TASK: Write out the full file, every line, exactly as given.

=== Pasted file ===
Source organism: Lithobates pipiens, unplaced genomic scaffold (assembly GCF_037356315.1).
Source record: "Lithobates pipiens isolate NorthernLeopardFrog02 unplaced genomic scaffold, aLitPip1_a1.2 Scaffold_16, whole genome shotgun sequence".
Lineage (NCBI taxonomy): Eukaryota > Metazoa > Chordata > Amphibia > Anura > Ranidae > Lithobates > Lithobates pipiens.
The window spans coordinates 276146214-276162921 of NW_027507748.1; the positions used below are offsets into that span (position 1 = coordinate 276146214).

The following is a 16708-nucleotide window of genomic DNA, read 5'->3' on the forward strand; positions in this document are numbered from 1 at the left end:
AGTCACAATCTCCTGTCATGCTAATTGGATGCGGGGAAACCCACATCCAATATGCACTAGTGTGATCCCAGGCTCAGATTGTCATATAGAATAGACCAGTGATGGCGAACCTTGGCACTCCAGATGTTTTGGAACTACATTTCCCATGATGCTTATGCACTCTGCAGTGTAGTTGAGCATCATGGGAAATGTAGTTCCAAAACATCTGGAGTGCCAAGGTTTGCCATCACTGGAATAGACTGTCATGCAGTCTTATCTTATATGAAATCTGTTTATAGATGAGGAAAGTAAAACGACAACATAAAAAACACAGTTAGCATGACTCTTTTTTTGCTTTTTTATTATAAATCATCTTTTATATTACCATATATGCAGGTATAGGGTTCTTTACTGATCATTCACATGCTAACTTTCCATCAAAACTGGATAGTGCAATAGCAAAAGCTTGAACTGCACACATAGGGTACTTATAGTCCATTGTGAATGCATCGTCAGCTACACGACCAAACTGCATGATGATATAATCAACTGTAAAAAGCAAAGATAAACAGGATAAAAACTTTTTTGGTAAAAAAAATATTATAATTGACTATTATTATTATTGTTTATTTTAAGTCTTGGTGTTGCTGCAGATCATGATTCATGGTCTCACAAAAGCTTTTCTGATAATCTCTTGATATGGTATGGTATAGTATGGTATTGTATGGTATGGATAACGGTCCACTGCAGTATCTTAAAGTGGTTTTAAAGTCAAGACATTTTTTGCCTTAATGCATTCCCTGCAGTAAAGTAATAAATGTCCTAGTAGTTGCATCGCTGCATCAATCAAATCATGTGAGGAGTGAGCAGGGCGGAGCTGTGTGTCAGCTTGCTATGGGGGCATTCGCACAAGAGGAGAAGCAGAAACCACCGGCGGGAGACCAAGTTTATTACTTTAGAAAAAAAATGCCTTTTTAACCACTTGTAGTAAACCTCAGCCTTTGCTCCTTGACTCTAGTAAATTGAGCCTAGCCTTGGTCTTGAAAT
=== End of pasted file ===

Source organism: Lithobates pipiens, unplaced genomic scaffold (assembly GCF_037356315.1).
Source record: "Lithobates pipiens isolate NorthernLeopardFrog02 unplaced genomic scaffold, aLitPip1_a1.2 Scaffold_16, whole genome shotgun sequence".
Lineage (NCBI taxonomy): Eukaryota > Metazoa > Chordata > Amphibia > Anura > Ranidae > Lithobates > Lithobates pipiens.
The window spans coordinates 276146214-276162921 of NW_027507748.1; the positions used below are offsets into that span (position 1 = coordinate 276146214).

The following is a 16708-nucleotide window of genomic DNA, read 5'->3' on the forward strand; positions in this document are numbered from 1 at the left end:
AGTCACAATCTCCTGTCATGCTAATTGGATGCGGGGAAACCCACATCCAATATGCACTAGTGTGATCCCAGGCTCAGATTGTCATATAGAATAGACCAGTGATGGCGAACCTTGGCACTCCAGATGTTTTGGAACTACATTTCCCATGATGCTTATGCACTCTGCAGTGTAGTTGAGCATCATGGGAAATGTAGTTCCAAAACATCTGGAGTGCCAAGGTTTGCCATCACTGGAATAGACTGTCATGCAGTCTTATCTTATATGAAATCTGTTTATAGATGAGGAAAGTAAAACGACAACATAAAAAACACAGTTAGCATGACTCTTTTTTTGCTTTTTTATTATAAATCATCTTTTATATTACCATATATGCAGGTATAGGGTTCTTTACTGATCATTCACATGCTAACTTTCCATCAAAACTGGATAGTGCAATAGCAAAAGCTTGAACTGCACACATAGGGTACTTATAGTCCATTGTGAATGCATCGTCAGCTACACGACCAAACTGCATGATGATATAATCAACTGTAAAAAGCAAAGATAAACAGGATAAAAACTTTTTTGGTAAAAAAAATATTATAATTGACTATTATTATTATTGTTTATTTTAAGTCTTGGTGTTGCTGCAGATCATGATTCATGGTCTCACAAAAGCTTTTCTGATAATCTCTTGATATGGTATGGTATAGTATGGTATTGTATGGTATGGATAACGGTCCACTGCAGTATCTTAAAGTGGTTTTAAAGTCAAGACATTTTTTGCCTTAATGCATTCCCTGCAGTAAAGTAATAAATGTCCTAGTAGTTGCATCGCTGCATCAATCAAATCATGTGAGGAGTGAGCAGGGCGGAGCTGTGTGTCAGCTTGCTATGGGGGCATTCGCACAAGAGGAGAAGCAGAAACCACCGGCGGGAGACCAAGTTTATTACTTTAGAAAAAAAATGCCTTTTTAACCACTTGTAGTAAACCTCAGCCTTTGCTCCTTGACTCTAGTAAATTGAGCCTAGCCTTGGTCTTGAAAT